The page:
Sixth Graders Dig Farm School
This week, sixth graders enjoyed spectacular weather, bountiful harvests, uplifting interactions with animals, and nourishing companionship as we made our annual visit to the Farm School in Athol. Condensing the traditional overnight trip into two separate day trips and traveling in separate cohort groups, students weeded, seeded, and prepared vegetable beds for the winter, herded and groomed cows, tended chickens, and entertained goats. We brought home bags full of peppers, carrots, raspberries, kale, broccoli, and cauliflower. Even though masked and working hard to remember our social distancing, we enjoyed a rare taste of a freer, restorative outdoor life that uplifted all of us.
– Dean Spencer, middle school social studies teacher and grade 6 adviser
Pre-kindergartners Explore, Learn Their Wooded Surroundings
We are lucky to have so much open land and woods around our school for children to explore. Within the woods is a place that pre-kindergarten has named Nature’s Playground. Like a playground, there are different features such as a rocky outcropping, a fallen tree trunk, a rotting log, stick houses, and saplings that define the space. For our students, Nature’s Playground is a destination and a part of the woods they know intimately.
Over the past few weeks, we have taken different paths in the woods and approached Nature’s Playground from different directions. Seeing children’s faces light up as they realize that they know where they are by the familiar features they recognize shows teachers that the children are beginning to build a mental map of the area. And much like explorers, with each new discovery, the map grows more detailed.
This week we discovered many limbs and a few trees that were blown down in last week’s storm. This changed the look of the landscape, as will snow later on. While exploring one area of the woods with several treetops lying on the ground, one child emerged through leafy branches, and exclaimed, “Look! It’s Nature’s Playground! Hey everybody, I found Nature’s Playground!”
– Alice Henry and Liza Ziering, pre-kindergarten teachers
Arts Update: Sixth Grade Artists Create Sculptures
After starting the intensive by creating free-standing sculptures from everyday materials—items from their crate of school supplies, and then with 30 index cards—the sixth graders in Ms. Juster’s and Mr. Segil’s cohorts continued with introductory building challenges as they worked to also create an original definition of sculpture. The Robert Gould Shaw Memorial in Boston inspired students next as they used an unlikely medium (be sure to ask a sixth grader in the class) to emboss different textures. After creating several embossings, students were challenged to then make a relief sculpture that honored or paid tribute to an important person in their life using the embossed pieces. Family members, famous musicians, and Ruth Bader Ginsburg were among those selected; the final relief pieces are as different and unique as the artists who created them. For the last week of this intensive, students will focus on creating wire sculptures inspired by the work of Alexander Calder and Ruth Asawa. While students are documenting their work daily by adding photographs and brief written statements into a Processfolio in their 3D Visual Art Google Classroom, some of their works are also on display in their cohort classrooms!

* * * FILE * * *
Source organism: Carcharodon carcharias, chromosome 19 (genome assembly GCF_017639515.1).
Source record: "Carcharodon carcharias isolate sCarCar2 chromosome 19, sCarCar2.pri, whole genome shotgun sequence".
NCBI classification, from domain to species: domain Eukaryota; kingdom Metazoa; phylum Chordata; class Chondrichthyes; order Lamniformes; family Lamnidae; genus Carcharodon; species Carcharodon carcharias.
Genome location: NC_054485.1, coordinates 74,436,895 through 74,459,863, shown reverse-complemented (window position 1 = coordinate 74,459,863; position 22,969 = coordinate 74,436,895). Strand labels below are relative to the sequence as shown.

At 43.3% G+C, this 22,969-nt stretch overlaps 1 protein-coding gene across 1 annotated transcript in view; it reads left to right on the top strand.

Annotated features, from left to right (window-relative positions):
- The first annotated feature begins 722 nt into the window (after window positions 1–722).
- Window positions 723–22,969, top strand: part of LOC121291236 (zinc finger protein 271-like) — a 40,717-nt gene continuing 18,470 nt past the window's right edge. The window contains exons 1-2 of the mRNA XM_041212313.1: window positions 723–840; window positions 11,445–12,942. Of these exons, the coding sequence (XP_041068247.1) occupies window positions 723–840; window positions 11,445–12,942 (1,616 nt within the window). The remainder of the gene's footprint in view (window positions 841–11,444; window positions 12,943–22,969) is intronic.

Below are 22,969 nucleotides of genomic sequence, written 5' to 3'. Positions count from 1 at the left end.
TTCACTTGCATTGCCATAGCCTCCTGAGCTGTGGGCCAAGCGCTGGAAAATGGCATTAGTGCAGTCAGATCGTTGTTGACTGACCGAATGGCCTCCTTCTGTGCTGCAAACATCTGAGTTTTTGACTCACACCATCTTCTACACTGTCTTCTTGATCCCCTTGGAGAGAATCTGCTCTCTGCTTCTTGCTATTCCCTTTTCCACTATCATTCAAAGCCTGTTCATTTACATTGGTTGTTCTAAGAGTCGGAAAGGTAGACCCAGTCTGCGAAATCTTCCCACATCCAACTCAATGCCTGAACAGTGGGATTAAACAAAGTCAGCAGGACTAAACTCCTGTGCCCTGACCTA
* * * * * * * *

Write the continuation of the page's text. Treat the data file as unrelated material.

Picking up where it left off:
–Anne Armstrong, visual arts teacher and arts coordinator
Fifth Grade Shares Marketing Advice With LEGO
In fifth grade humanities, students have been talking about their identities. One specific part of identity that the students focused on was gender. Students were very passionate about this topic! Fifth graders read a story called Big Bob, Little Bob, and discussed how these characters broke gender stereotypes and showed ally behavior. Students looked at some gender stereotypes in the way LEGO markets to younger children, and then students wrote a letter to the company with suggestions about how they could improve their marketing. See an excerpt from one letter below:
“I do like that you made more sets that would appeal to girls in 2012 with LEGO Friends, but those sets have many things that also reinforce gender stereotypes like the jobs, the colors (mainly white, pink, blue, and purple), and even what the mini figures wear.”
– Vaniecia Skinner and Emma Nairn, grade 5 teachers
Fourth Grade Studies Greek Democracy to Compare to Today
For the past two weeks, fourth graders have traveled back in time 2,500 years to ancient Greece, the birthplace of democracy. We watched short videos, had several discussions, used a “brain dump” to take notes (both visually and in words), and voted like the ancient Greeks (which meant A LOT of us didn’t get to vote!). This week we began to make connections with modern-day democracy in the United States. How is it similar and different from that of the Greeks? Are these systems fair? Why or why not? What does “fair” mean anyway? We will wrap up our mini-unit on democracy next week by writing paragraphs about what we have learned and sharing what (if anything) we would change about our modern-day democracy. With this work as our foundation, we will set ground rules as a group for discussing the upcoming elections. And, while fourth graders are too young to vote in our state and national elections, they will get a chance to have their voices heard by becoming informed voters and opting to vote for the Massachusetts Children’s Book Award this winter.
– Lana Holman and Mary Norman, grade 4 teachers